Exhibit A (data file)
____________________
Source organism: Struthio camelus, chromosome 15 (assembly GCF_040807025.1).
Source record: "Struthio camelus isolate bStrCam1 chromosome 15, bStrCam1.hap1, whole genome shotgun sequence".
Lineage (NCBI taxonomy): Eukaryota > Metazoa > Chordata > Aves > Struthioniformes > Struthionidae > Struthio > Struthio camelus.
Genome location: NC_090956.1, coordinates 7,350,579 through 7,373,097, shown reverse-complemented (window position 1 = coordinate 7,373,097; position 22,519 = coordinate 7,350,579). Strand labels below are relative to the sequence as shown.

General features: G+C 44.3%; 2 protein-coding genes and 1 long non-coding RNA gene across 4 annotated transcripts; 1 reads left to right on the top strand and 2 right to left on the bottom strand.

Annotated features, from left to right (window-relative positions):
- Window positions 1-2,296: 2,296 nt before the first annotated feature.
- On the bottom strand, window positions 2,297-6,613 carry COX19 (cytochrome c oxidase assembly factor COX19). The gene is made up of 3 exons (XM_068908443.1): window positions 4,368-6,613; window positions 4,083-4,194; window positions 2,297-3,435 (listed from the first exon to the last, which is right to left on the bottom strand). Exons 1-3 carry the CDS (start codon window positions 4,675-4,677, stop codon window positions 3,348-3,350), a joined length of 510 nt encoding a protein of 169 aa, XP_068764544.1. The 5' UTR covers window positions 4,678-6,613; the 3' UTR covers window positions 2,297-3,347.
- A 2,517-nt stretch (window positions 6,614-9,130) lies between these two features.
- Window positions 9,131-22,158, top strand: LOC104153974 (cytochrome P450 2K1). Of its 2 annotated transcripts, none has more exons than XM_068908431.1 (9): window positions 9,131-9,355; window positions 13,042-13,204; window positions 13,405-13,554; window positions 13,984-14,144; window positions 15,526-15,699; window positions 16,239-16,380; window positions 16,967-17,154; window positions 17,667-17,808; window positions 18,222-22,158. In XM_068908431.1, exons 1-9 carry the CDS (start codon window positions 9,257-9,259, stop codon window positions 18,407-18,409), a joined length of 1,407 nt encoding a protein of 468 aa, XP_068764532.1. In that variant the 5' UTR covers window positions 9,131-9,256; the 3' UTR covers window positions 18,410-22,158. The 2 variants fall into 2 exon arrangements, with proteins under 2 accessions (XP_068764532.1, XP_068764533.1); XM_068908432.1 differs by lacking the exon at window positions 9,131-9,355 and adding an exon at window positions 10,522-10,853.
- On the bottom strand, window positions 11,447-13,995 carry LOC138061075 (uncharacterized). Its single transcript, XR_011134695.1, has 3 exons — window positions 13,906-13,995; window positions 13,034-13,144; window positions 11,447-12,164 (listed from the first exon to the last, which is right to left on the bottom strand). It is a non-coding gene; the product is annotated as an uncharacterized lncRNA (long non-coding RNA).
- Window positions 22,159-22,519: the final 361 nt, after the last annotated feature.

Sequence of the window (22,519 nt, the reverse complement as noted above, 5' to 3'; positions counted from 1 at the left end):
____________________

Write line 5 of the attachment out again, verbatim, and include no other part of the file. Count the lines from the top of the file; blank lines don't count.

General features: G+C 44.3%; 2 protein-coding genes and 1 long non-coding RNA gene across 4 annotated transcripts; 1 reads left to right on the top strand and 2 right to left on the bottom strand.